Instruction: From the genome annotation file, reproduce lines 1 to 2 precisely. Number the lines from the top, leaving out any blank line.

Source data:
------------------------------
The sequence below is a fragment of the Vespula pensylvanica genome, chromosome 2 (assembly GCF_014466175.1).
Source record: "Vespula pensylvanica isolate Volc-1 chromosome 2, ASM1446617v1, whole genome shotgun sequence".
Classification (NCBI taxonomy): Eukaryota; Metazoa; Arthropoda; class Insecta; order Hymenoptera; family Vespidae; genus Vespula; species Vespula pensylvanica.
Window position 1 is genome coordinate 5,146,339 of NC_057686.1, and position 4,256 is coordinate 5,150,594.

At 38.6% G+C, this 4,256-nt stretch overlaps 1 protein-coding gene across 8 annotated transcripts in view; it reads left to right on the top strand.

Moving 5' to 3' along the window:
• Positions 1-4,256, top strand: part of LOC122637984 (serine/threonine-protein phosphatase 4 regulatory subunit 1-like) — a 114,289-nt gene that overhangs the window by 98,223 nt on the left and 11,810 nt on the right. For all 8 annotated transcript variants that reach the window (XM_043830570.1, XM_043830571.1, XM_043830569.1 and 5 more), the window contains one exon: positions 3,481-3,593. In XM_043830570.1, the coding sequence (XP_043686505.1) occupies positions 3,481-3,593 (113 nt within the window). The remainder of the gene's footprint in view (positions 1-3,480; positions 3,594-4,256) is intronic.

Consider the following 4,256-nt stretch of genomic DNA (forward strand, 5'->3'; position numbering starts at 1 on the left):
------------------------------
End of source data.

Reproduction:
The sequence below is a fragment of the Vespula pensylvanica genome, chromosome 2 (assembly GCF_014466175.1).
Source record: "Vespula pensylvanica isolate Volc-1 chromosome 2, ASM1446617v1, whole genome shotgun sequence".